By Erin Sherbert
By Erin Sherbert
By Leif Haven
By Erin Sherbert
By Chris Roberts
By Kate Conger
By Brian Rinker
By Rachel Swan
It's a story of big breasts, heavy petting, and weird science. More simply put, it's the story of the Thanksgiving turkey -- that plump, juicy bird so many will feast on in a few short days.
Heavy-chested and meaty, today's turkey is a fine-feathered example of genetic engineering -- the product of decades of carefully controlled breeding. In the 1950s, consumers began demanding bigger, fuller-breasted birds. Scientists responded by selecting only the largest birds for breeding purposes. And so on, and so on.
To the mutual delight of hungry consumers and eager scientists, the turkeys blossomed. Actually, ballooned is more accurate. Soon, turkeys more than doubled in size. In fact, the male, or "tom," turkeys grew so large and clumsy that they were no longer able to mate naturally.
Turkey breeders searched in vain for a solution. They even made canvas saddles with wing holes for the hens. The saddles, however, were unsuccessful; the guy turkeys were too heavy to get up on the saddles, much less do anything once they were there. Plus, breeders were less than thrilled with the prospect of saddling hundreds of hens.
Once again, science saved the day. Poultry scientists recalled experiments by two USDA researchers in the 1930s, who had discovered that a certain manner of stroking a male bird caused him to ejaculate, a technique called "abdominal massage." The semen could thus be collected and injected into a hen -- in other words, artificial insemination. UC Davis professors Frank Ogasawara and Fred Lorenz pioneered the technique in California, and shared their knowledge with the state's turkey breeders. Ranches across the nation also enthusiastically adopted the method.
Today, virtually all turkeys are bred by artificial insemination, says Dr. Francine Bradley, an avian scientist at UC Davis. In fact, this method will produce most of the 300 million turkeys -- roughly 18 pounds per person -- that Americans will eat this year.
Both turkey breeders (farms that raise genetic stock) and turkey "integrators" (companies that raise birds solely as food, like Foster Farms and Con Agra, which produces Butterball turkeys) use the technique. Tom turkeys are kept on stud ranches and "milked" once a week. "Big semen machines is really all they are," says Con Agra hatchery manager and longtime turkey man Henry Peralta. Indeed, one tom's output can artificially inseminate 30 hens, each of which will produce about 90 eggs in the following six months.
Using artificial insemination, breeders have developed still larger birds. Today's average 1-month-old turkey weighs a little over 2 pounds -- nearly three times the weight of the same bird 70 years ago. "This technique really saved the turkey industry," Bradley says. "With AI, the industry has been very effective in producing a big, efficient bird."
Bradley offers a demonstration. She explains, somewhat apologetically, that UC Davis has no turkeys at the moment. With the university's main turkey expert on sabbatical in Scotland, she says, the department just can't afford to keep spare turkeys around. But the university has plenty of chickens, says Bradley. Abdominal massage works on all poultry, so a chicken would do just fine. She arranges a visit to UC Davis, for a close-up look at this technique.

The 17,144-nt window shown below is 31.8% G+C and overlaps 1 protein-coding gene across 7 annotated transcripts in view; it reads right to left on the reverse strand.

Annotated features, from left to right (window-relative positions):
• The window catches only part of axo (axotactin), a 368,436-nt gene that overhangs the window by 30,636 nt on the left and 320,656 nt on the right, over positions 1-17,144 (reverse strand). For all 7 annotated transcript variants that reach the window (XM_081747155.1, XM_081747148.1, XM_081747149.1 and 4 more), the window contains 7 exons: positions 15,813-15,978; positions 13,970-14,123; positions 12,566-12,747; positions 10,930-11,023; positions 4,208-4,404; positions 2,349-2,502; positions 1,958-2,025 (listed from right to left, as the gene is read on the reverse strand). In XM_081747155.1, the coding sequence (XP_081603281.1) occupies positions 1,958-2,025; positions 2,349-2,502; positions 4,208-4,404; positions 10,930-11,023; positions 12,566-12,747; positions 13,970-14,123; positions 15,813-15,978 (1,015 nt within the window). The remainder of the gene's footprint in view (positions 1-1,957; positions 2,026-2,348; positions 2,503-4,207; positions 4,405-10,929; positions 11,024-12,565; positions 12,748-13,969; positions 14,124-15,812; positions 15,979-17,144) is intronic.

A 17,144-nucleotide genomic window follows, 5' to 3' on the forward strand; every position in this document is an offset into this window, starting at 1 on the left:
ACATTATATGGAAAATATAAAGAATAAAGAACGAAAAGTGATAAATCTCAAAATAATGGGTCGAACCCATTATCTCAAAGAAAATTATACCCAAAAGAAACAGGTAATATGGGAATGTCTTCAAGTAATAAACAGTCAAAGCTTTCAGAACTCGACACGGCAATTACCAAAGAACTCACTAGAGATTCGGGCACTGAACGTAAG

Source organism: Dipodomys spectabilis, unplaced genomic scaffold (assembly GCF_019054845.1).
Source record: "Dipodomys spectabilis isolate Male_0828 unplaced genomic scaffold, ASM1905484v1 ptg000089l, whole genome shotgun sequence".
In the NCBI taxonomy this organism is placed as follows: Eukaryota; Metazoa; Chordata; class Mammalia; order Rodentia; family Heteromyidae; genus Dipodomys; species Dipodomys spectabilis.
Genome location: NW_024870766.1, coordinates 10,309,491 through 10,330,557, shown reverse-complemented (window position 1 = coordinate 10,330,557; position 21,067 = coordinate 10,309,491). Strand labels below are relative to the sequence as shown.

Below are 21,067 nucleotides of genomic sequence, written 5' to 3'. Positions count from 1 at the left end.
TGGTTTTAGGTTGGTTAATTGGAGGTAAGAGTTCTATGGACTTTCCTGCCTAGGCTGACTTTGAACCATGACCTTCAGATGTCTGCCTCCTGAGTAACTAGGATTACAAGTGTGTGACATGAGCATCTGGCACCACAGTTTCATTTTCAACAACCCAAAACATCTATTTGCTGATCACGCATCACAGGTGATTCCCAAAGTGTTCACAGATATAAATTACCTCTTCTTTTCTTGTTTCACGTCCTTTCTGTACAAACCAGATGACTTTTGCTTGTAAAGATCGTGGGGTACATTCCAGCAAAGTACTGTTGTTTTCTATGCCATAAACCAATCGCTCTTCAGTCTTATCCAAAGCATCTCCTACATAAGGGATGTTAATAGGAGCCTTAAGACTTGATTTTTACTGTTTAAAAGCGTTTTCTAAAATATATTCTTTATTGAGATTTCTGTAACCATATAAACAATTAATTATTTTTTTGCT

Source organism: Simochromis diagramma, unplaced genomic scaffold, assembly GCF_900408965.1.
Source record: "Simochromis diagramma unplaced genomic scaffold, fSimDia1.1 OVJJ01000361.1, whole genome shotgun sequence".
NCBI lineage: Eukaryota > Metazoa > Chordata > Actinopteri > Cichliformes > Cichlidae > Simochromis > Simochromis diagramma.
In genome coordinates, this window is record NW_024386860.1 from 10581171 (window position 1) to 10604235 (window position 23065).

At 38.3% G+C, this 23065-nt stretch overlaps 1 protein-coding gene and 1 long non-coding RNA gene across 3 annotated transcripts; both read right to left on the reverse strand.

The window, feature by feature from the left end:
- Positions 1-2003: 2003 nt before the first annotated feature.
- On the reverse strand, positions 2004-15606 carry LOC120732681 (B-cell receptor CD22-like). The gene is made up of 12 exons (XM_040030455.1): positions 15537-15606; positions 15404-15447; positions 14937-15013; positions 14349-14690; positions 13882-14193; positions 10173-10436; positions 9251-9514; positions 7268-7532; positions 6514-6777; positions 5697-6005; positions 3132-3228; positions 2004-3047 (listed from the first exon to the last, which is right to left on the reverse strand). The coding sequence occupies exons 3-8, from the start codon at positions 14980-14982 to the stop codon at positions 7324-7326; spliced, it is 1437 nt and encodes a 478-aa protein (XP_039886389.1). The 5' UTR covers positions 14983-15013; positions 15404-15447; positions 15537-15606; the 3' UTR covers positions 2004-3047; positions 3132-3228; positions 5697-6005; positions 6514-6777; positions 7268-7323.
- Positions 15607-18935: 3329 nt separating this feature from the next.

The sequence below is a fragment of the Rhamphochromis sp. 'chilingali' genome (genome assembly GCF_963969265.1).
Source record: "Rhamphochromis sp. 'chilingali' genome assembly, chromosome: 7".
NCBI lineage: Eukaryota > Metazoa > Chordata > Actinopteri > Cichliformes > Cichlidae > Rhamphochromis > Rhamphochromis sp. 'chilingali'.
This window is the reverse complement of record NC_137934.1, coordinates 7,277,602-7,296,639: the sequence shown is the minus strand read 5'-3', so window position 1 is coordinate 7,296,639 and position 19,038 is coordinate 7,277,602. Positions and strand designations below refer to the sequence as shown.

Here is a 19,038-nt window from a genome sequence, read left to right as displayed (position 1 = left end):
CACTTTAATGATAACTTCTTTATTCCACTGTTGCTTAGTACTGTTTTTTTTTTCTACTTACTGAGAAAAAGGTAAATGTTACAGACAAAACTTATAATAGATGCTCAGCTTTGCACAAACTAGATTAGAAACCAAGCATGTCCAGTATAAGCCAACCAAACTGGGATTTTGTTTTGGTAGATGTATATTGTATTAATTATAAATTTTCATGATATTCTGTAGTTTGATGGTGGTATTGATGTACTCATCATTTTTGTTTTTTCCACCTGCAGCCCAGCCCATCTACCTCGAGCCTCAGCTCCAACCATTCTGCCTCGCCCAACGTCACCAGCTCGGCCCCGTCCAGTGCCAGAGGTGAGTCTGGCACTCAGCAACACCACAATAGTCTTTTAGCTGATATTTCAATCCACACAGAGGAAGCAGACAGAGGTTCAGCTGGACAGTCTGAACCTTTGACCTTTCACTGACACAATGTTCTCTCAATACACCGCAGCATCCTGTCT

Bordered by black walnut trees and dry blond grasses, Poultry Headquarters at UC Davis contains all the university's poultry. (During World War II, interned Japanese-Americans were housed in several of the barracklike buildings.) Outside "headquarters," Bradley steps into a pair of yellow coveralls and retrieves a black leather kit from the trunk of the car. She pulls what looks like clear plastic Christmas stockings over her shoes, and ties the tops.
Inside the first building, she steps in a plastic tub of disinfectant, to destroy any possible poultry-killing diseases, and then continues outside. Bradley stops at one of the buildings, and opens the door on an ear-splitting chorus of squawking, clucking, and crowing.
The door opens on a low-lit room where 1,000 chickens -- New Hampshires, silkies, and leghorns -- sit in back-to-back wire cages aligned in four long rows. A man in a blue smock and cap calmly works his way around the building, collecting eggs and carefully avoiding the piles of sawdust, feathers, and, yes, chicken shit on the floor beneath the cages.
Bradley reaches into one compartment, where WB 5540, a fluffy, white 3-year-old leghorn, is pacing back and forth. Gently but firmly, she removes the bird and rests his chest on the feed trough. "Brawwwck" is all WB 5540 has to say for himself at this point.
Bradley holds his pale, twiglike feet together with one hand. She runs the other hand from his neck to his tail feathers, with four fingers on his back and her thumb on the bird's side, until his tail stands straight up. Four short strokes is all it takes. Bradley squeezes the area around his "vent," and collects the results in a small glass vial. "That's a good boy!" She returns WB 5540 to his cage.
It's one of those things, says Bradley, that gets easier the more you do it. Perhaps. But it's also a specialized skill that requires training and practice. Handlers develop relationships with their toms, as both parties get acquainted and grow accustomed to the routine. "Turkeys definitely recognize people," Bradley says. "And they respond better to people they're familiar with."